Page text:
In our Inside the Beltway column this month, we have another great article in our interview series. J. Michael Barton, Ph.D. provides a compelling interview with Dr. C. David Brown. Dave takes us through his career in the Army, his introduction to test and evaluation, how testing has changed, how it is still the same, the importance of certification and education for the T&E workforce, and the importance of data. It is a great review of the importance of test and evaluation and how we can continue to strive to advance the test community.
In this month’s Historical Perspectives column, Tom Cash shares his experience in developing test plans for the Distributed Interactive Simulation (DIS) capability. He highlights the confluence of events that lead to DIS being a credible testing and training tool, a great perspective given the wide use of modeling and simulation tools used today in testing and training.
In our first technical article, “A Live, Virtual, and Constructive Based Approach to Building Progressive Confidence in Air Manned-Unmanned Team (MMUT) Systems,” the authors outline a staged process for developing T&E programs that progresses from purely synthetic environments to full integration of Live, Virtual, and Constructive. Derek Cook, Mark Jennings, and Adrian Britton, Ph.D. leverage their collective experience, knowledge of United Kingdom Air Ranges, and work at QinetiQ to illustrate the key challenges and enablers of such a program. Their MMUT example provides a logical sequence for others to learn from.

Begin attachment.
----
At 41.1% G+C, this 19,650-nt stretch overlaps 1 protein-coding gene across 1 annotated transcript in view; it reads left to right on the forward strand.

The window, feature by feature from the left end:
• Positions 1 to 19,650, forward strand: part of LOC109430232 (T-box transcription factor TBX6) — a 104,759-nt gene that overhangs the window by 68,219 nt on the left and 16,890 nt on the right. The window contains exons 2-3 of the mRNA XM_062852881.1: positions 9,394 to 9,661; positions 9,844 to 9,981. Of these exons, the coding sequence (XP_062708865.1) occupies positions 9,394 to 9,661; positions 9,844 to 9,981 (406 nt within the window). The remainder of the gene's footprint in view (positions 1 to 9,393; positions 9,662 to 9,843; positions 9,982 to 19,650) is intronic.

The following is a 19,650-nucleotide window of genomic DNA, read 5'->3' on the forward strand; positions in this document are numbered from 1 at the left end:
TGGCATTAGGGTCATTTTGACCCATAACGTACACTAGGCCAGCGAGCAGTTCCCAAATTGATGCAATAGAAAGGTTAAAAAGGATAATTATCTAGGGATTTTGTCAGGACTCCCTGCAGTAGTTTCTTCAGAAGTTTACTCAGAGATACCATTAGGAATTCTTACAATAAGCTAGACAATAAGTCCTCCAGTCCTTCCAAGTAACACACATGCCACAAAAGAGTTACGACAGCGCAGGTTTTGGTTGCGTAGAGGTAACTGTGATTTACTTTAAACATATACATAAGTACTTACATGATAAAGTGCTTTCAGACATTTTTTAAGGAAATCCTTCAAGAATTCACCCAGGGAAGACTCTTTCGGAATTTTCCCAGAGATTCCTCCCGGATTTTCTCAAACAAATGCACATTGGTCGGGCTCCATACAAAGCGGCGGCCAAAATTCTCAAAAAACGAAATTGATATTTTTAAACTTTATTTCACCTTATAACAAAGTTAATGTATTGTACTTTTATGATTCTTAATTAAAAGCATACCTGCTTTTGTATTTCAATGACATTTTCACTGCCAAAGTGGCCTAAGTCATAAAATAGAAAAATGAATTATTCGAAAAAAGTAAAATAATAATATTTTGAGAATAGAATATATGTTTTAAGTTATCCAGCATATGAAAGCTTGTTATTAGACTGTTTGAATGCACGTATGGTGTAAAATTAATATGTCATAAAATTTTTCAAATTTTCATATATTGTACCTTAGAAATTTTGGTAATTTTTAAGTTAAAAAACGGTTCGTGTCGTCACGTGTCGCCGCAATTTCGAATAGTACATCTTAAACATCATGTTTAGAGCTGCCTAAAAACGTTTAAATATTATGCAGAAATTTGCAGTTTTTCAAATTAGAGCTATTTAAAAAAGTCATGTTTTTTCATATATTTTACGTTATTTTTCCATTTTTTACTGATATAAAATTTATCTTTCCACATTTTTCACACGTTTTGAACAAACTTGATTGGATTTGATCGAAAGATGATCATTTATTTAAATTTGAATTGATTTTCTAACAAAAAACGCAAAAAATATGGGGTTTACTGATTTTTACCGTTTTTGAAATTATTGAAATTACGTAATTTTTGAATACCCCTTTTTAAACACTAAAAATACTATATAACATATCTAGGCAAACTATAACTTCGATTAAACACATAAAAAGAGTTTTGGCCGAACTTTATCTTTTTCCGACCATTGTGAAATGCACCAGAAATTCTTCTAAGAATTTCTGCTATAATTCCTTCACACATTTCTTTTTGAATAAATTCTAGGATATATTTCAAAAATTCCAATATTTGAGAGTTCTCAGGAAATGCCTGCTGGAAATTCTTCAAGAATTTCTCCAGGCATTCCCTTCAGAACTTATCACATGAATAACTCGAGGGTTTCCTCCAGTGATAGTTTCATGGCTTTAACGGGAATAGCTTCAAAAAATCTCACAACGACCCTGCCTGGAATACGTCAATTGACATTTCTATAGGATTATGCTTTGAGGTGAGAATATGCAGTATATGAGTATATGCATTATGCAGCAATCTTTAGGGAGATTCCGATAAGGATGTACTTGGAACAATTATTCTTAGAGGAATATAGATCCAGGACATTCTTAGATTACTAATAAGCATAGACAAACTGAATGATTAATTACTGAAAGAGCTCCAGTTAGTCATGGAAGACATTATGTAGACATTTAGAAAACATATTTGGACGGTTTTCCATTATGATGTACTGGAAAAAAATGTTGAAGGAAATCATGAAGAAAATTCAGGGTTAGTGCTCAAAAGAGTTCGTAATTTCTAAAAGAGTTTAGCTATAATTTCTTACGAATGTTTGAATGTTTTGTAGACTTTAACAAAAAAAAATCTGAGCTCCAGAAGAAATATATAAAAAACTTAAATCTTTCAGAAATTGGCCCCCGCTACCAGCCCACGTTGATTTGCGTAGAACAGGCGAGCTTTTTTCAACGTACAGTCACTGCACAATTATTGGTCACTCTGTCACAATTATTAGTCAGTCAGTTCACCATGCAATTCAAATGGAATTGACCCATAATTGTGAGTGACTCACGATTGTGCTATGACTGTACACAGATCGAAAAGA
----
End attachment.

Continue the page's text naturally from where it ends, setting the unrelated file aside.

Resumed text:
In our second technical article, a team for the Scientific Test and Analysis Techniques (STAT) Center of Excellence provides a case study, “Design of Experiments (DOE) in Characterizing Hypersonic Flow on a Wind Tunnel Model.” The article describes the STAT process, provides fundamentals of DOE, and highlights the strengths of the designs in supporting numerous technical objectives. The detailed analysis uses graphics to show the results of the design and how not only did the design approach provide a defensible strategy for testing experimental technologies, but also provided a basis for validation of computational fluid dynamic models. They highlight that this approach has the potential to reduce future test points needed in both the computational fluid dynamic (CFD) model and wind tunnel tests.